[Anthony Pray] had his car stereo stolen. When thinking about replacing it he realized the he and his wife never used it for anything other than an Auxiliary connection to play songs from their cellphones. So instead of buying a head unit he pulled an unused home audio amplifier out of a dark corner of his house and wired it to the car speakers. Problem solved, except that the under-dash installation meant the only volume control is on the phone playing the audio. He decided to build a wireless audio controller that would let him send commands to the phone without quite as much distraction from the road.
The device you see above is his creation. What a beauty. But seriously, it’s so random and hacked together how can you not love it? And, it works!
The frame is made from plastic coat hangers, and the wheel is an old RC control knob. There’s even a play/pause feature built from the clicking properties of a retractable ball-point pen. A Cypress PSoC board reads the knob and pen positions, then pushes commands via a Bluetooth module in order to control the phone. He recorded a testing video (after the break) which gives you a better look at the functionality of this setup. Continue reading “The Rube-Goldberg of car audio”
The CD player in [mukmuk’s] 2005 Subaru Outback gave up the ghost, and faced with a long road trip ahead of him, he was desperate to find a way to listen to something other than static-filled radio. He considered a 3rd party auxiliary input solution, but after seeing a similar aux-in hack here, he figured he could give it a go himself.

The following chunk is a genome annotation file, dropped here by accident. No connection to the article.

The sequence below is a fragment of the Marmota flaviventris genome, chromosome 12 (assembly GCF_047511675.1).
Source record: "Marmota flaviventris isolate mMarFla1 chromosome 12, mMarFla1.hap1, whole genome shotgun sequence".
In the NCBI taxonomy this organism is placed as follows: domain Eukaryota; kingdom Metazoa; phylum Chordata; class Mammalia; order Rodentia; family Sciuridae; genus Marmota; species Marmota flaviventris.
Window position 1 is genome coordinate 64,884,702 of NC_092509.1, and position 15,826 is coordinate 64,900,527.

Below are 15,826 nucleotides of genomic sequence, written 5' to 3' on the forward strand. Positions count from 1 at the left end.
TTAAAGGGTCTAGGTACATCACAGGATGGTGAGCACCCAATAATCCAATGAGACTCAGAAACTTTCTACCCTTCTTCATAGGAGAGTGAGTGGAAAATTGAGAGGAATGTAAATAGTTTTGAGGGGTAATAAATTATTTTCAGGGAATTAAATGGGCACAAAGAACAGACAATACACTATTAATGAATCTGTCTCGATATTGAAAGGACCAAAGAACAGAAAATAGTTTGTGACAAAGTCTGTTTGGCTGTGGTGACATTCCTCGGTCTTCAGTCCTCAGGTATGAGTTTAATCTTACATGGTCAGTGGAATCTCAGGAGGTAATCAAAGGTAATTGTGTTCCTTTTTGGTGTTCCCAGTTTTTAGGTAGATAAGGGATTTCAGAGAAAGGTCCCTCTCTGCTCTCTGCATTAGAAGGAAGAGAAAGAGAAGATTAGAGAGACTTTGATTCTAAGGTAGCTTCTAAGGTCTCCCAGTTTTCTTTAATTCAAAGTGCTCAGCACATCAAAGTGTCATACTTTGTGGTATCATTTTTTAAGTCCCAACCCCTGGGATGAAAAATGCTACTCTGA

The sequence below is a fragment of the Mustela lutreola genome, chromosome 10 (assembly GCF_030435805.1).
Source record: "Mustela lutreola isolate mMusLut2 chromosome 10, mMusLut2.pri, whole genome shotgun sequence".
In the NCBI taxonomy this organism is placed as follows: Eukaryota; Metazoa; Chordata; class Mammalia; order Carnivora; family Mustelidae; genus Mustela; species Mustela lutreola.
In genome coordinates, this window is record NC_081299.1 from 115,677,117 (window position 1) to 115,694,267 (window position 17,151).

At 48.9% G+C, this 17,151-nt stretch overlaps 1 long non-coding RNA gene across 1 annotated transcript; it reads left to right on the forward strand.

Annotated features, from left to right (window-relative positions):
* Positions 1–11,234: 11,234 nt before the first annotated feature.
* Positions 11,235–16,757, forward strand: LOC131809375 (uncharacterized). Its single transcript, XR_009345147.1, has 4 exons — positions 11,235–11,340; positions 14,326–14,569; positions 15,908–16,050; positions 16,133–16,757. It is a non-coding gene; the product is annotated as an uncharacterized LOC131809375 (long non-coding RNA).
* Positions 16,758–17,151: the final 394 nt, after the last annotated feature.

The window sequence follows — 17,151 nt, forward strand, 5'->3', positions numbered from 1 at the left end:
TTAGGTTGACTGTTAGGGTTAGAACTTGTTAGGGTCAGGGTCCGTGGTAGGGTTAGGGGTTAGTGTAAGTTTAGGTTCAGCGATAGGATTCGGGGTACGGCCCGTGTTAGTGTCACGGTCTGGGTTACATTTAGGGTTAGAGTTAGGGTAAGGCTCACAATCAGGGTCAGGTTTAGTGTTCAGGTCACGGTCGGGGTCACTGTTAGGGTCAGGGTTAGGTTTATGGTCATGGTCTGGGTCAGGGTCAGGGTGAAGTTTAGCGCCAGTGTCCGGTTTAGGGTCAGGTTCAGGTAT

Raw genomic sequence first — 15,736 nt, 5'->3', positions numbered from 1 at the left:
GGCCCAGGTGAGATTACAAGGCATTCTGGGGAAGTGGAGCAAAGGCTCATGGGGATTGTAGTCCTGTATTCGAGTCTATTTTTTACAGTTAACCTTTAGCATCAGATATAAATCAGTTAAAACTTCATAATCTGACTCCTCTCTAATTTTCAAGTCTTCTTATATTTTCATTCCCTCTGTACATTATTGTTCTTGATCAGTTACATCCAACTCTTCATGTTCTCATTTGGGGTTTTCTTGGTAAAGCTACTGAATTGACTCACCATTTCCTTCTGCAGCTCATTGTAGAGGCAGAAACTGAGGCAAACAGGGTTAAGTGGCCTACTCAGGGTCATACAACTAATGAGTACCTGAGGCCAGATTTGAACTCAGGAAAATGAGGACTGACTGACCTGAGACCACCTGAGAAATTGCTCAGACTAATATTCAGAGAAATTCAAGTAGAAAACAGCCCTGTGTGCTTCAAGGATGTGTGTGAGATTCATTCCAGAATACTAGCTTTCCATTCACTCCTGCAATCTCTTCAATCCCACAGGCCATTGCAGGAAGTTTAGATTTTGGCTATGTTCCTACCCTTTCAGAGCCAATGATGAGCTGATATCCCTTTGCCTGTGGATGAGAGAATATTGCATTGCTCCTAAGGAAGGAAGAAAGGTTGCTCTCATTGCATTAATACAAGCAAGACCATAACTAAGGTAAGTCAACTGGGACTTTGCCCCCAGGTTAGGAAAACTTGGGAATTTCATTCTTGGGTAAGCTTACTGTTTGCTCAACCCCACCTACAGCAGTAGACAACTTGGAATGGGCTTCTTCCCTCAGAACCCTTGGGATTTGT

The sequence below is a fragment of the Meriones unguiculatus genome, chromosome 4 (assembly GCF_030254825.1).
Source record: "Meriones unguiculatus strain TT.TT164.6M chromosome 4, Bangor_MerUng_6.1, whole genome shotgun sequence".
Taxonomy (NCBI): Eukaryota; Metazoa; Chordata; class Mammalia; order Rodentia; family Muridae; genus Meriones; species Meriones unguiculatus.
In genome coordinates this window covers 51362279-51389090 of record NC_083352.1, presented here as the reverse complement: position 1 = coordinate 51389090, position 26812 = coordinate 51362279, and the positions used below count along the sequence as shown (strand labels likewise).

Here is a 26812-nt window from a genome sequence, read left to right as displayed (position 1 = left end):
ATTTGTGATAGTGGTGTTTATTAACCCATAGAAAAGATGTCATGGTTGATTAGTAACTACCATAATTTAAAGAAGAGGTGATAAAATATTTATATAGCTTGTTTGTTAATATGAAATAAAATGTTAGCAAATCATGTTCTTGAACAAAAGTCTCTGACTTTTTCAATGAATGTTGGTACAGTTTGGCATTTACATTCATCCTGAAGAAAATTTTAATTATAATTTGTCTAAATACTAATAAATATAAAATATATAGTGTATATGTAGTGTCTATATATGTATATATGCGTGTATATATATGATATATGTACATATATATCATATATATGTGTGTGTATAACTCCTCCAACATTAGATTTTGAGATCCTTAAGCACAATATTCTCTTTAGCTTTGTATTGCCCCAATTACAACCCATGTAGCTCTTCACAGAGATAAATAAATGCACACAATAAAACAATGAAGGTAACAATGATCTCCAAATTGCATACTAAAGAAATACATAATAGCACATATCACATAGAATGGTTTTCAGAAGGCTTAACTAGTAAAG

The stereo head unit design was changed between the 2004 and 2005 model years, so while he had a good idea of what to look for, he had to find the proper components on his own. Once he identified the radio module, he was able to locate the left an right input pins through trial and error. He carefully soldered a 3.5” audio jack to the head unit’s input lines, wiring it to cut off the audio signal from the radio whenever his Zune was plugged in.
Everything was reassembled, and the input jack was inconspicuously mounted in a cubby hole just above the stereo. [mukmuk] is quite happy with his modification, and we’re guessing his road trip was far more pleasurable as a result of his work.
[Dave] pulled the head unit out of his dashboard to add an iPod input. He took a much more invasive route than the other hack we saw a few days ago. He actually patched into the audio lines going from the Dolby reader head chip to the amplifier.
The first step was to trick the deck into thinking it had a cassette inserted. He scoped an enable pin on one of the chips to discover the timing and emulated that signal using a PIC microprocessor. From there he popped off the chip that reads the tape data, patching directly into the audio out traces. This presented some noise issues when charging the iPod but [Dave] fixed that with some decoupling capacitors.